(2.4 pages)
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The Character of James Gatsby - The Character of James Gatsby There is a saying that each person is actually three people: Who he is, who he thinks he is, and who others think he is. Who Jay Gatsby thinks he is, is what he has invented. Who others think he is, is wildly speculative. Yet the answer is elusive to who is Jay Gatsby. Gatsby is the most shadowy figure in terms of reader knowledge. Yet he is the only character that at the end of the story turns out, ironically, the most truthful. Who Gatsby is, we find out, is shown in contrast to the other characters and their behavior....   [tags: Great Gatsby Essays] 1667 words
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The Non- Realistic American Dream in The Great Gatsby - ... He is looking for a life better than the one he grew up with, filled with fortune and wealth. When Gatsby meets Daisy, he finds what he is looking for. For Gatsby, Daisy is his American Dream. From then on he does everything he can to be with her. Before coming up with his fortune, Gatsby felt that “he wasn’t fit to lick (Daisy’s) shoe” (34) under the social status. Believing that by becoming “a soldier who was going overseas” (75), he will be able to win Daisy’s love and approval but in fact he lost Daisy and now he faces task of fighting to win her affection again....   [tags: Literary Analysis, The Great Gatsby] 1103 words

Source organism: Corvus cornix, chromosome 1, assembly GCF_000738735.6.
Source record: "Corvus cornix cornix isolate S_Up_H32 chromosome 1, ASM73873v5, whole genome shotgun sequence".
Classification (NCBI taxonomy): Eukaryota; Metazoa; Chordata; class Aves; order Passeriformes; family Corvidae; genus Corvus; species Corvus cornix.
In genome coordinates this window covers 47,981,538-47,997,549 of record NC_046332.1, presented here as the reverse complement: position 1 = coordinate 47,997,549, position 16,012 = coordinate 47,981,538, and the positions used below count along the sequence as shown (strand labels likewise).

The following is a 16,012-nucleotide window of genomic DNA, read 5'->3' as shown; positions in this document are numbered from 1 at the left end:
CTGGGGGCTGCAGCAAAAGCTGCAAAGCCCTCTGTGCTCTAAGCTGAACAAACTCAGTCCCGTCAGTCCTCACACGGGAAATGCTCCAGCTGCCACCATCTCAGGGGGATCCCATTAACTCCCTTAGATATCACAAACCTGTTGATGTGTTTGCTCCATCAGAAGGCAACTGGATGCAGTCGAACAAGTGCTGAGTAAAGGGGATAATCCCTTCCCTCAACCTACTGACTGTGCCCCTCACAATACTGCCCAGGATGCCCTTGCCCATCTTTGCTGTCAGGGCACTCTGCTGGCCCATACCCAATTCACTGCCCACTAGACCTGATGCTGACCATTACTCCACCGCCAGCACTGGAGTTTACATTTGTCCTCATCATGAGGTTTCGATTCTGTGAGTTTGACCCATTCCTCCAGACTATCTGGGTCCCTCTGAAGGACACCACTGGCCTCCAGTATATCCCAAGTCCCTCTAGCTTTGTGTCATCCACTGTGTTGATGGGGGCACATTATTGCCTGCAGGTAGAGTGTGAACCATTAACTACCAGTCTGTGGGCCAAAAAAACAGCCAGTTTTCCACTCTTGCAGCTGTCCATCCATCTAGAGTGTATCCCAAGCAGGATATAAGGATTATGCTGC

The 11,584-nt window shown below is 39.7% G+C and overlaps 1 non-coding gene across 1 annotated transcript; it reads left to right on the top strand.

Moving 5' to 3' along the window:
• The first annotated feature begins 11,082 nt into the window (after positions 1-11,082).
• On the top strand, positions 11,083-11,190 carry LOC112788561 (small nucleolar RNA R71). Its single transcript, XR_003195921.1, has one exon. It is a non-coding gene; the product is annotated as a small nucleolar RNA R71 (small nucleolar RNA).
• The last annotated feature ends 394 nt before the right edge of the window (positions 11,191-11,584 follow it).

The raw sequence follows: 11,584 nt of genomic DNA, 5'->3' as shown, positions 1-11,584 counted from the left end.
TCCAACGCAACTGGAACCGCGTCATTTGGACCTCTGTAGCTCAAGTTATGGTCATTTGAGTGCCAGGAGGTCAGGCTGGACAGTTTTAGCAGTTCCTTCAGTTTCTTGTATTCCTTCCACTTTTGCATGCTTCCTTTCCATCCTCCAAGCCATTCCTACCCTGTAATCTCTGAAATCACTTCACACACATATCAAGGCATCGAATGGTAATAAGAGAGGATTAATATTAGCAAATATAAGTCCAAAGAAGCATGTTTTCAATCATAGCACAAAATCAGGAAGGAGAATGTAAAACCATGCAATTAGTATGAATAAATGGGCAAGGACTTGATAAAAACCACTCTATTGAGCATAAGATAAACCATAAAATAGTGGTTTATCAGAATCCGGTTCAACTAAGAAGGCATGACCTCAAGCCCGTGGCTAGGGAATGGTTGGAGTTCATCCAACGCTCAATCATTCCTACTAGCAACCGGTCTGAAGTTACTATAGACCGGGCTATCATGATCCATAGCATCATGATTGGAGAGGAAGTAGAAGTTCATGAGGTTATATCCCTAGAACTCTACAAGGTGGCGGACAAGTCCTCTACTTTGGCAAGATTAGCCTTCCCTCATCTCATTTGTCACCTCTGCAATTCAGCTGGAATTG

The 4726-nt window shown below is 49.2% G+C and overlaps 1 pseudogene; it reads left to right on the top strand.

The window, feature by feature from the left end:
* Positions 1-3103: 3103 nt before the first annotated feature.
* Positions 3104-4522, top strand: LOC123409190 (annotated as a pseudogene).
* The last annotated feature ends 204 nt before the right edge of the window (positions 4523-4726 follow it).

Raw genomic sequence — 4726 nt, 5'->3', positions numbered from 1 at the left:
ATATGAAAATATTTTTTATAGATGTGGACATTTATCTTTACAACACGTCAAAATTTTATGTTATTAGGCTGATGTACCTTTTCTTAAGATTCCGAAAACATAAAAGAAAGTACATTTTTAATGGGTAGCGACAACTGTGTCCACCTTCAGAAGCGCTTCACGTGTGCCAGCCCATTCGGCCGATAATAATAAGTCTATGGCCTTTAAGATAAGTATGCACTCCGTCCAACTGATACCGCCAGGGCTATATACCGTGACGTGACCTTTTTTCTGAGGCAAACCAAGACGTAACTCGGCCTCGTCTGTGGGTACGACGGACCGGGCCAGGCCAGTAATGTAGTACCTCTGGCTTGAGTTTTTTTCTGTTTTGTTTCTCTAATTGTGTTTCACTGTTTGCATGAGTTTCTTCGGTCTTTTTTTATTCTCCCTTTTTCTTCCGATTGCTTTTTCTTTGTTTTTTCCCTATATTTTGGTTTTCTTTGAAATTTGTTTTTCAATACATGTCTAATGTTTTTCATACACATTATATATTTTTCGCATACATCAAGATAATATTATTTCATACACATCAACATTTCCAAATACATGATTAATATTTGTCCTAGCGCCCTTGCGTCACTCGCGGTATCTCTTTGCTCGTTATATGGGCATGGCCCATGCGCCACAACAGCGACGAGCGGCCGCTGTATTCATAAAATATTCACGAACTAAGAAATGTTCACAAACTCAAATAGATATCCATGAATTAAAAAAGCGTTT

(3.2 pages)
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Nick and his Experiences of Materialism in "The Great Gatsby" - The Great Gatsby shows the ambition of one man's achievement of his goal, the disappointment of failing, and the hopelessness of it. During the era of this novel, which is around the 1920's, America was a country with huge misery, ambition, and lack of humanity values. The novel shows a reflection of this decade, it illustrates the burning passion one man has toward his objective and the different aspects of the American principles. As the sequence of events continues in the story, someone will narrate the singular aspects of it; exposing the idea of the conflicts that will happen among different social levels....   [tags: great gatsby, materialim, characters,] 1434 words